It also means no more posting creative writing.  I can talk about the process, about the pitfalls and difficulties and successes, but I can’t post the finished work (here.  I’m considering opening and linking a sideblog for those interested that would be accessible via the navigation menu).

This is not an overhaul, or a revamp – just a refocusing.  I’ve gathered enough followers through endeavors like Inktober and NaNoWriMo and OctPoWriMo that I thought I’d perform a courtesy and explicitly let you all know that those instances were the deviation rather than the norm.

Relatedly, I’m currently working my way through The Adult Executive Functioning Workbook, which has made me really think about organization, focus, and goal-setting, and in part is what spurred me to really think about what I’m using this space for and if I could use it better, with more focus and purpose (the answer was “yes”).

I doubt I’ll be back before the New Year (I might!  I have something I’d love to post either prior to or very, very early in the new year, but I make no promises), so I will wish a happy, safe New Year to my followers, and I look forward to being more active and productive on this blog (and overal!) in 2019

Manic Energy

I’m having one of those days where I want to take on everything, but wind up doing nothing.  That stagnation that results from having too many things to do rather than nothing at all.

Today hasn’t been a total bust; I’ve wrapped up a few small projects and got brainstorming on a few others.  But I’m ping-ponging around from one to the other like crazy – I get no sustained momentum on any of them, just fits and spurts and sudden bursts of activity for each one in succession.

Every once in a while I have to get up and pace, because I’ve lost focus, but not drive.  It’s maddening.

Sometimes I think these moments would be less frustrating if I had an infinite (well, infinite-within-our-finiteness) well of time from which to draw.  If I had no other obligations – no job to get to, no chores to do – then I could just ricochet endlessly from project to project and maybe, eventually, see some of them through to fruition.

I guess I’ll never know.

 

Reclaiming Creativity: Bucket Lists and Mail Art

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I know that I mentioned in my last bookhaul post that post-vacation, the nascent habits – which, honestly, had very, very little time to really take root – had essentially shriveled and died.  That wasn’t totally unexpected – it was too early in their development for them to survive such a massive upheaval as what wound up being an incredibly whirlwind week 1,300 miles away from home.

That being said, though, all the scaffolding is still here and still in place – I have my checklists, and a household that is still in decent (not perfect, but decent) shape, and there remains no excuse not to just jump back on the bandwagon.  Tonight I go back to my Good Night routine, and tomorrow I’ll wake up to my Good Morning checklist.  I also have a Breakfast, Lunch, and Snack planner (that I haven’t yet posted, but will once I pretty it up  bit) that I plan to start using to get me back on track eating right, and I spent a good chunk of the weekend at the gym.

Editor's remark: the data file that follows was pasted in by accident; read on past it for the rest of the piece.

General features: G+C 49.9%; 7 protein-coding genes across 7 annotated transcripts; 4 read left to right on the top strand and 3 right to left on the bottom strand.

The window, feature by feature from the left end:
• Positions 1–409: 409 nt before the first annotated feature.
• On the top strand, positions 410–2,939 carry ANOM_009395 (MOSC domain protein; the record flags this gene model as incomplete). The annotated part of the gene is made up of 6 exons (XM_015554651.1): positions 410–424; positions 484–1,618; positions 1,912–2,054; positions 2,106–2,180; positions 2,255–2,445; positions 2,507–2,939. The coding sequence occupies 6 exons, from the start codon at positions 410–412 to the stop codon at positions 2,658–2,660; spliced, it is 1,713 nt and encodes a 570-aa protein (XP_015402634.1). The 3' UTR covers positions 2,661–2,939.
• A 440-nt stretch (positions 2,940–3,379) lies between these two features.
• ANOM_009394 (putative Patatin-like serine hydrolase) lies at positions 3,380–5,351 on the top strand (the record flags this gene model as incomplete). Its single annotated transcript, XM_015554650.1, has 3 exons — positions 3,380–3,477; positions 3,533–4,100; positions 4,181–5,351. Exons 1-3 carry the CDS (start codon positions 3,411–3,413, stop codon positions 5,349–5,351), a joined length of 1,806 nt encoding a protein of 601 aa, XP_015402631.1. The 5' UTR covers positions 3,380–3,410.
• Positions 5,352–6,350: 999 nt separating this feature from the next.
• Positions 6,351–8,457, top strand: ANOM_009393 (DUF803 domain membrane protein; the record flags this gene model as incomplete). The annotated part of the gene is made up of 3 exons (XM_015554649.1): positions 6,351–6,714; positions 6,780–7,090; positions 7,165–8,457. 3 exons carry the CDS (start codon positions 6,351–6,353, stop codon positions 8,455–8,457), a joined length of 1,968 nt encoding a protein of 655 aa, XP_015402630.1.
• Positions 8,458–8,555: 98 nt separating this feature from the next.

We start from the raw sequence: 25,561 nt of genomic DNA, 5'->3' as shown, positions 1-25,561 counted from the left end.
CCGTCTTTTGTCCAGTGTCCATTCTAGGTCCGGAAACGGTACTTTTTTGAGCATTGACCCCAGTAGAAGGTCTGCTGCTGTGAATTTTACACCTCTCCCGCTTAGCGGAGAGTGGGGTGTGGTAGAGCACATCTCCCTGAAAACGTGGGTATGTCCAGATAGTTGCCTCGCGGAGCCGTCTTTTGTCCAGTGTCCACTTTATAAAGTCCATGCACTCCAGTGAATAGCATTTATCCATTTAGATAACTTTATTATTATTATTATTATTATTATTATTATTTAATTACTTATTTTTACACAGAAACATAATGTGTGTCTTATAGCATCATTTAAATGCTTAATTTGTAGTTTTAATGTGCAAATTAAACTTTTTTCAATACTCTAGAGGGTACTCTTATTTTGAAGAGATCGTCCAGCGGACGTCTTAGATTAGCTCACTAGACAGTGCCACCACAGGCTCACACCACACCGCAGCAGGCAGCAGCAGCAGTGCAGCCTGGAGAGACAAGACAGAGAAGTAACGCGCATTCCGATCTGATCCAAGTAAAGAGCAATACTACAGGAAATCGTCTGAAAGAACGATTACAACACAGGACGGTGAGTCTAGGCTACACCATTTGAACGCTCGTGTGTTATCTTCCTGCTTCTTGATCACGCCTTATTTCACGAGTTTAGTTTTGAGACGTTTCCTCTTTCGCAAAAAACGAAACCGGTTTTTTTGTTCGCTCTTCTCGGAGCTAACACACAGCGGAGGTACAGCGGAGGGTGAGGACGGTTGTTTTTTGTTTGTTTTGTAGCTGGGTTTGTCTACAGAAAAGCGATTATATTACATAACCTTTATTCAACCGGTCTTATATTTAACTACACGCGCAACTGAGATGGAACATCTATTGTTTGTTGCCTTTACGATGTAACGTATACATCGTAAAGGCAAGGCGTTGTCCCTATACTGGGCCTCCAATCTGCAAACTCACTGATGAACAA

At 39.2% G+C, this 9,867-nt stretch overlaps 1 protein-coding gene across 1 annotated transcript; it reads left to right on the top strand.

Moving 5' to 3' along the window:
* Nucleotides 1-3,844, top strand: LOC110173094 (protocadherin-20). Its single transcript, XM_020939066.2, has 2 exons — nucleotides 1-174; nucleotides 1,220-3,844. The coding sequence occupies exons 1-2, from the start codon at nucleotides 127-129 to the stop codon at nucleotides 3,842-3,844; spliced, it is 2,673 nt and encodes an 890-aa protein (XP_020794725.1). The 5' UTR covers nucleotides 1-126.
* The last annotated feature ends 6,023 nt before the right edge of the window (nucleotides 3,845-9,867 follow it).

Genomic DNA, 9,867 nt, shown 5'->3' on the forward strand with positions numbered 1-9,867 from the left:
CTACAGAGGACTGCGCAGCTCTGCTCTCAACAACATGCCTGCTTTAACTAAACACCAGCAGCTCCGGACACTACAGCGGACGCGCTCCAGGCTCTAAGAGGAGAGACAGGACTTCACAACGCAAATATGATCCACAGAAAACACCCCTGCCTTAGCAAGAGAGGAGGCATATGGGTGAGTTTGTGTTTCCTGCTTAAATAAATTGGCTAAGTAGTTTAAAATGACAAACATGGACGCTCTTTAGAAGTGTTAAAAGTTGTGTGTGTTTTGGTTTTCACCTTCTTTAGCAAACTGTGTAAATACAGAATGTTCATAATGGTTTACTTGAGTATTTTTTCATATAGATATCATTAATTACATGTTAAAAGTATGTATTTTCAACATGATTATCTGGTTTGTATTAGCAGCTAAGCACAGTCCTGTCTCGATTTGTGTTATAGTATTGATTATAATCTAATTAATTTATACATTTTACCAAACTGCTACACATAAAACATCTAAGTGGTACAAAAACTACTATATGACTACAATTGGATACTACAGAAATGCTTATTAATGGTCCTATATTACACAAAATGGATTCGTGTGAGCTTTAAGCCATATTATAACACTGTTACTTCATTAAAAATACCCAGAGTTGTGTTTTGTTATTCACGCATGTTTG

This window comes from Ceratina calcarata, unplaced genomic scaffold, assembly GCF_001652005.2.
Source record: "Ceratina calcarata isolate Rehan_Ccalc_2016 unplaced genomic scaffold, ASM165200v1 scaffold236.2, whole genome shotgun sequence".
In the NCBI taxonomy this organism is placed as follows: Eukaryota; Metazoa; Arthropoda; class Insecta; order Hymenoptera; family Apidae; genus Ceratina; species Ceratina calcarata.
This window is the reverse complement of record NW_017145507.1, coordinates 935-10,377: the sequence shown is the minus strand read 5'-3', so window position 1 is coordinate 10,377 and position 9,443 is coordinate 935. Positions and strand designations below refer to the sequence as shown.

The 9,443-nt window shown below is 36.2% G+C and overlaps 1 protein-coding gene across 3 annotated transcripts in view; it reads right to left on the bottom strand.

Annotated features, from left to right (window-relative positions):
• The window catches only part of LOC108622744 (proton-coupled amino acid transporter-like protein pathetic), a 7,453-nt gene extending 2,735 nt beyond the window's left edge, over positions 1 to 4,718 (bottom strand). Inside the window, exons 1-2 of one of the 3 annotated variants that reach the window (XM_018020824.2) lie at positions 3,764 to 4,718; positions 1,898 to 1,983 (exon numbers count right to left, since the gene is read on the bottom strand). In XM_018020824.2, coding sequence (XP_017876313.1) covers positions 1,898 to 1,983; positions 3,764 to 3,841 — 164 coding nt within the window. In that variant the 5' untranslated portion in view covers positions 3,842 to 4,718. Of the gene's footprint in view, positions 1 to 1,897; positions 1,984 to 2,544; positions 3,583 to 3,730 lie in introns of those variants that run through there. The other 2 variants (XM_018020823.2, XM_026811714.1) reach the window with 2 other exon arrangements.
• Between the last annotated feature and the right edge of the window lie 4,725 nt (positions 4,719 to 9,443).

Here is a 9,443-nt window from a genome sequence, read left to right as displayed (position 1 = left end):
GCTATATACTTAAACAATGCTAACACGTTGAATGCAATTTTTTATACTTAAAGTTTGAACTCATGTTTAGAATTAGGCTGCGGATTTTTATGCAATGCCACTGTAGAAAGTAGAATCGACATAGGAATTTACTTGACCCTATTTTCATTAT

So – Food and Exercise, back on track.  Habits, on their way back on track.  Cleaning, well, we’re close; we’re getting there.

So now it’s time to try to tackle some Creative stuff.

Ages and ages ago, on a now defunct site known as SuperViva, I was introduced to the idea of Bucket Lists – the things you want to do before you, well, kick the bucket.  Since then, across various services, on various websites, and in various pen-and-paper planner, I’ve been jotting lists of “someday” goals.

And then just, not doing them.  Like, at all.

You know the one time I kept a bucket list and actually made significant progress on several of my goals?  When I kept it on LiveJournal, and had actual people actually reading the entries, seeing the progress (or lack thereof), and holding me accountable.

So I decided to make and post one, here and now.  The link to the bucket list is here (it will also be linked in the nav menu!)  It’s not full of crazy or extraordinary items – just real things, big and small, that I’d like to accomplish or make progress on.

One of the things on that (sure to be ever-growing) list is to send and receive mail from all 50 states – it’s a goal that combines my love for hoarding small trinkets, and for making handmade cards and care packages.  It’s something that’s creatively fulfilling, because I get to mix, match, and make little pieces of art, and emotionally fulfilling because I know the person receiving that mail is going to love receiving a piece of real mail amidst the bills and advertisements.